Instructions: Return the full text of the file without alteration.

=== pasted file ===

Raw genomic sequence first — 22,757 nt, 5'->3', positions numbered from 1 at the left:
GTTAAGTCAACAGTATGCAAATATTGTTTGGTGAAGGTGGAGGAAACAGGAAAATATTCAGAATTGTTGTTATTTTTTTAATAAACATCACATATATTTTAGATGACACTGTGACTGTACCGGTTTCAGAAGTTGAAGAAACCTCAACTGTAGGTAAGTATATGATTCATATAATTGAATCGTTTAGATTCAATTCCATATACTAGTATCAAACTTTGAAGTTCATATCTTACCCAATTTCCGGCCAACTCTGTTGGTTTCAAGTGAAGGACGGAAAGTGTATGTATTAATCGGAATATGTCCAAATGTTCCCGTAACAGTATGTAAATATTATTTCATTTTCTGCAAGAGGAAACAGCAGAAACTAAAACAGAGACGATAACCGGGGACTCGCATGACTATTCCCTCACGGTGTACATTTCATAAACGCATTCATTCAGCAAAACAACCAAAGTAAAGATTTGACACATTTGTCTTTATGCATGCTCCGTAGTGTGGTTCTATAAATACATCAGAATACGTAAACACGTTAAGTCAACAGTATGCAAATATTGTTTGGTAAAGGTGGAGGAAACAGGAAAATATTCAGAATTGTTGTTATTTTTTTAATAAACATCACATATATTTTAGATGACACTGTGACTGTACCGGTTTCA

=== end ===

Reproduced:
Raw genomic sequence first — 22,757 nt, 5'->3', positions numbered from 1 at the left:
GTTAAGTCAACAGTATGCAAATATTGTTTGGTGAAGGTGGAGGAAACAGGAAAATATTCAGAATTGTTGTTATTTTTTTAATAAACATCACATATATTTTAGATGACACTGTGACTGTACCGGTTTCAGAAGTTGAAGAAACCTCAACTGTAGGTAAGTATATGATTCATATAATTGAATCGTTTAGATTCAATTCCATATACTAGTATCAAACTTTGAAGTTCATATCTTACCCAATTTCCGGCCAACTCTGTTGGTTTCAAGTGAAGGACGGAAAGTGTATGTATTAATCGGAATATGTCCAAATGTTCCCGTAACAGTATGTAAATATTATTTCATTTTCTGCAAGAGGAAACAGCAGAAACTAAAACAGAGACGATAACCGGGGACTCGCATGACTATTCCCTCACGGTGTACATTTCATAAACGCATTCATTCAGCAAAACAACCAAAGTAAAGATTTGACACATTTGTCTTTATGCATGCTCCGTAGTGTGGTTCTATAAATACATCAGAATACGTAAACACGTTAAGTCAACAGTATGCAAATATTGTTTGGTAAAGGTGGAGGAAACAGGAAAATATTCAGAATTGTTGTTATTTTTTTAATAAACATCACATATATTTTAGATGACACTGTGACTGTACCGGTTTCA